Misc. stuff: ASAM, DeepMind, Tesla and more

Summary: This is another one of those “misc. stuff” posts, with no unifying theme other than “Interesting inputs regarding Autonomous Vehicles verification”. It will discuss: What I learned regarding the ASAM OSC standardization effort, DeepMind’s “Rigorous Agent Evaluation” paper, Tesla’s “400,0000-car regression farm” idea, some good papers by Philip Koopman, and the upcoming Stuttgart symposium. … More Misc. stuff: ASAM, DeepMind, Tesla and more

Don’t stay in Monte Carlo (for AV verification)

Summary: This post talks about why Monte Carlo simulations (which uses the expected distribution) will most likely not get you to safe Autonomous Vehicles. It also talks about what I learned at the ASAM OpenSCENARIO workshop in Munich. Several people I talked to lately assumed that AV verification should mostly be done using Monte-Carlo simulation. … More Don’t stay in Monte Carlo (for AV verification)

Bridging AV verification and AV regulation

Summary: In this post I’ll describe my impressions from the ASAM OpenSCENARIO workshop. I’ll then use that as an excuse to discuss a related topic: Many people agree that scenarios are a good way to check Autonomous Vehicles (AVs) for safety. Some of these people have thorough verification in mind, while others have regulation in … More Bridging AV verification and AV regulation

The Uber accident and the bigger picture

Summary: This post discusses the influence of the Uber accident on Autonomous Vehicle (AV) deployment. It claims that AVs should eventually be deployed, and yet that we should expect many fatal AV accidents. It then suggests that a comprehensive, transparent verification system could help solve this inevitable tension. That tragic Uber accident has brought AV … More The Uber accident and the bigger picture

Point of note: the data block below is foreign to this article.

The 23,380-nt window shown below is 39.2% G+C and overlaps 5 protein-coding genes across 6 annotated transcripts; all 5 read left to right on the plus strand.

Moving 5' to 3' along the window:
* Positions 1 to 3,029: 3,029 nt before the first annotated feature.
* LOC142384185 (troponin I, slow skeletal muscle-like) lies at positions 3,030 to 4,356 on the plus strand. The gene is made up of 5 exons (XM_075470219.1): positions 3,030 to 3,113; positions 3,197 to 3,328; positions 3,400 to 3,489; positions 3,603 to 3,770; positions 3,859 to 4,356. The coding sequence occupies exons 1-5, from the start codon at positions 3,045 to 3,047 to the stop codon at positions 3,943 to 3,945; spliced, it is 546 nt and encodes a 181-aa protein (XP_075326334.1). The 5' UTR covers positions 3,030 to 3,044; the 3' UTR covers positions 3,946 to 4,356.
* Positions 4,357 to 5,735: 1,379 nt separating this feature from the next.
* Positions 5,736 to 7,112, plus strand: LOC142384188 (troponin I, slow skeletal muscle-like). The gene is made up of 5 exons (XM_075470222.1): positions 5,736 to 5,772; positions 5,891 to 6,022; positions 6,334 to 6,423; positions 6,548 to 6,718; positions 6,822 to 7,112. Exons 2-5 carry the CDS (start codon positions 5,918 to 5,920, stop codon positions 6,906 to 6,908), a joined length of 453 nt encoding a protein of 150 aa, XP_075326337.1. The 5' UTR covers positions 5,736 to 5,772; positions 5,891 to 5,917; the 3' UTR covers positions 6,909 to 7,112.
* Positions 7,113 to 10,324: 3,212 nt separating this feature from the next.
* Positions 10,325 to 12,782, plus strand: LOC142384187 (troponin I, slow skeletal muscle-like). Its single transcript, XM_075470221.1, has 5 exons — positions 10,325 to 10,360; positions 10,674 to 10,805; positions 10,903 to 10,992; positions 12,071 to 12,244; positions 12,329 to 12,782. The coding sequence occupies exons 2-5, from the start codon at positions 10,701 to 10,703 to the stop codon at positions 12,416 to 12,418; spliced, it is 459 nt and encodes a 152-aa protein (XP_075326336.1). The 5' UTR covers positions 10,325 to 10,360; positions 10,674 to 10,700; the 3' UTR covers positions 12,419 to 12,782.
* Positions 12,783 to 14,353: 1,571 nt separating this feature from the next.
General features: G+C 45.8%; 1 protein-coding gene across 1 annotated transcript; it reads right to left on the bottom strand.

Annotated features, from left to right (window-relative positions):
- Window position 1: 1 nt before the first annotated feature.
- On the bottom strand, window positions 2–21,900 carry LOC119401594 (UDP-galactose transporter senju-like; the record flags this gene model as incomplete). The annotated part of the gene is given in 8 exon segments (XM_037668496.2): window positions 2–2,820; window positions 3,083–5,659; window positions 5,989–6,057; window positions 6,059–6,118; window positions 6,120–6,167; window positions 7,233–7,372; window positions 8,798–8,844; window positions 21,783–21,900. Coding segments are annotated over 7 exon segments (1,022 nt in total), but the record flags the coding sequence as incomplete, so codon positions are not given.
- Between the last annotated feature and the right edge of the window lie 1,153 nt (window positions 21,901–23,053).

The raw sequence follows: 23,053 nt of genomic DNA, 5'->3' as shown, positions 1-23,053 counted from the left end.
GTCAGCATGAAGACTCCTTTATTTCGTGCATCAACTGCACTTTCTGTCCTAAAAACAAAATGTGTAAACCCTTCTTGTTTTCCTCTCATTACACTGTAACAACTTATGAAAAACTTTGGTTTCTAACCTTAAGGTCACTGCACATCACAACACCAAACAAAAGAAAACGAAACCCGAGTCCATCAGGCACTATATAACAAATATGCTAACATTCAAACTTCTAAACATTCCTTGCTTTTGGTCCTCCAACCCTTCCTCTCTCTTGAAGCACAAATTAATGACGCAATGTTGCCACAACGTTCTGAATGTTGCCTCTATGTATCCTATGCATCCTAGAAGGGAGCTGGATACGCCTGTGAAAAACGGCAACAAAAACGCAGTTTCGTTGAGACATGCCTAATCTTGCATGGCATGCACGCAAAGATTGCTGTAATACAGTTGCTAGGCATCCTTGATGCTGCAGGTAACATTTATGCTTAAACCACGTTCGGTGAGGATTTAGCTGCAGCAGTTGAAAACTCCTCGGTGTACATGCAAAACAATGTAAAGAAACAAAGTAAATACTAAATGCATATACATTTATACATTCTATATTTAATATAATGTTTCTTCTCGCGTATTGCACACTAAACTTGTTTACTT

How to write AV scenarios (and some notes about Pegasus)

Summary: There are several approaches for verifying that Autonomous Vehicles are safe enough. The Pegasus project is one interesting, thoughtful attempt to do that (focusing initially on highly automated driving, not AVs). In this post I’ll summarizes a recent Pegasus symposium, and describe what I like about the approach and what is perhaps still missing. … More How to write AV scenarios (and some notes about Pegasus)

Using program induction for verification

Summary: I discussed before (e.g. here) how connecting rule-based verification to the rule-less, amorphous Machine Learning world is really hard, and yet necessary. The current post talks about a somewhat-exotic technique called Program Induction (PI), and how it might (eventually) help bridge that gap. What’s program induction Background: I always liked the idea of synthesizing … More Using program induction for verification

Where Machine Learning meets rule-based verification

Summary: This post addresses some high-level questions like: Longer term, how much of the verification of Intelligent Autonomous Systems can be done with just Machine Learning (ML)? Should most requirements remain rule-based, and if so – how does that connect to the ML part? And how will the uneasy interface between ML and rules influence … More Where Machine Learning meets rule-based verification

Verification implications of the new US AV policy

Summary: This post will take an initial look at the US Autonomous Vehicles policy announcement, and claim it is a big deal. It will then examine the verification implications, and claim they are mainly positive. Yesterday, the US Department of Transportation (DOT) and the National Highway Traffic Safety Administration (NHTSA) came out with an announcement … More Verification implications of the new US AV policy